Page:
Michigan Technological University
Figure 1. A plot of the number of maize genes versus the G+C percent in the third position of the codons of their respective coding sequences. A 5% G+C window was used. The data were taken from Gowri & Campbell, Plant Physiol. in press, 1989.
This difference in codon usage among maize nuclear genes is clearly illustrated when homologous genes are compared. For example, chloroplastic and cytosolic glyceraldehyde-3-phosphate dehydrogenase (MZEG3PD1 & MZEG3PD2) differ significantly in codon usage with MZEG3PD1 using a total of 39 codons for all amino acids encoded and a preferred set of 29 codons and MZEG3PD2 using a total of 51 codons and a preferred set of 40 codons. A similar difference in codon usage among the catalase genes is also found with MZECAT1 and MZECAT2 having a codon preference like MZEG3PD2, while MZECAT3 resembles MZEG3PD1 in codon usage pattern. The data available on nuclear genes of other monocots show a similar difference, but fewer examples are available to illustrate it using homologous genes. However, these differences in homologous genes are not found when the dicots are analyzed. Thus, it would appear that different mechanisms governing silent mutations in coding sequences of monocots and dicots have been operating during the evolution of these species.
We also noted in our review on codon usage in plant genes that the bimodal pattern of percentage of G+C in the 3rd position of codons for monocot nuclear genes was similar to the pattern observed for human genes (and perhaps other warm-blooded vertebrates). The bimodal distribution of codon usage in human genes has been explained by the finding that the human genome is a mosaic of A+T and G+C rich regions, which have been called isochores (Aota & Ikemura, Nucl. Acid Res. 14:6345, 1986). Wolf et al.(Nature 337:283, 1989) showed that A+T and G+C rich regions of mammalian genomes have different rates of mutation at silent sites, which may account in part for the existence of isochores in the genomes of these organisms. This leads to the question: do isochores exist in the nuclear genome of maize and does this account for the differences in codon usage among maize nuclear genes?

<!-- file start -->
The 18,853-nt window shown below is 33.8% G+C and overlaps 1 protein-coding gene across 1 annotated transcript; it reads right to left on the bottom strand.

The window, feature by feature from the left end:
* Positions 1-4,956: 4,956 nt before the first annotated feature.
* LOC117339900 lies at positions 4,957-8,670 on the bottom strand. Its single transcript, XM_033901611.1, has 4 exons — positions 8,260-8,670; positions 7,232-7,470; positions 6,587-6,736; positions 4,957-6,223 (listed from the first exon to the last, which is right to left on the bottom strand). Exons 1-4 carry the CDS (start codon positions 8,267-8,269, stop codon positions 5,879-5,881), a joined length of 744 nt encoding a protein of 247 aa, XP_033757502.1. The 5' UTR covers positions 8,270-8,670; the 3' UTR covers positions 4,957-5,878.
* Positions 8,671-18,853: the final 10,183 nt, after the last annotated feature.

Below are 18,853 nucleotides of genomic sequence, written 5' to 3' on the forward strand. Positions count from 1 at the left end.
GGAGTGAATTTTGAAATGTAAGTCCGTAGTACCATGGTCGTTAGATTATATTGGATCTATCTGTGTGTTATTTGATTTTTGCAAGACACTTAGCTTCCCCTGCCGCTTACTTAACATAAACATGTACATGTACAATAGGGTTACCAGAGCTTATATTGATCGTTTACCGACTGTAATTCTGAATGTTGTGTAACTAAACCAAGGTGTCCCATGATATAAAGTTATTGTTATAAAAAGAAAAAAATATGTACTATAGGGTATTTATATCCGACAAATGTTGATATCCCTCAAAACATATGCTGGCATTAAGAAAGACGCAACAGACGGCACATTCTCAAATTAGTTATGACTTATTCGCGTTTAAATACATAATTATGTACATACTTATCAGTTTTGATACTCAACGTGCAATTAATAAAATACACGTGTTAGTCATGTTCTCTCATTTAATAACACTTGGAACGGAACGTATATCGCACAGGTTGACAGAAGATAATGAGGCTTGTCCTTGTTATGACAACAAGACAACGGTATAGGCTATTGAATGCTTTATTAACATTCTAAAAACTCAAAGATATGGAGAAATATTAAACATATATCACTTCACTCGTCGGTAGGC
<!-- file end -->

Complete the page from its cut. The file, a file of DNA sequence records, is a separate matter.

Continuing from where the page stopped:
Bernardi and coworkers (Salinas et al.,
Nucl. Acids Res. 16:4269, 1988; Matassi et al., Nucl. Acids Res. 17:5273,
1989) have analyzed plant nuclear genomes to determine if isochores exist.
Originally, they used buoyant density analysis of genomic DNA fragments
to compare 3 dicots and 3 monocots, but more recently, they compared 5
dicots and 9 monocots. They concluded that isochores exist in all plant
genomes, but that the usual distribution is toward a lower G+C content
in the genomes of dicots as compared to monocots. However, the recent study
showed a dicot (Oenothera hookeri) with a much higher and a monocot
(Allium cepa) with a much lower G+C content. But their analysis
of Poaceae indicates that all grasses have a high G+C content, including
maize, and these species display evidence for isochores in their nuclear
genomes. They suggest that the bimodal distribution of codon usage among
monocot genes which have been sequenced is found because these genes come
from different regions of their respective genomes with differences in
G+C content. Thus, in the future as more maize genes are sequenced and
mapped to their chromosomes, it should be possible to relate their G+C
content and predict the isochore structure of the maize genome. However,
the mechanism underlying the evolution of the maize genome into a mosaic
structure of A+T and G+C rich regions is yet to be explained. Furthermore,
it is not clear why some plant genomes have evolved toward a higher G+C
content relative to others. Finally, it would appear that the differences
in codon bias among maize nuclear genes, which probably reflects their
genomic environment more than other features such as mRNA stability or
translation efficiency, may have little physiological significance.
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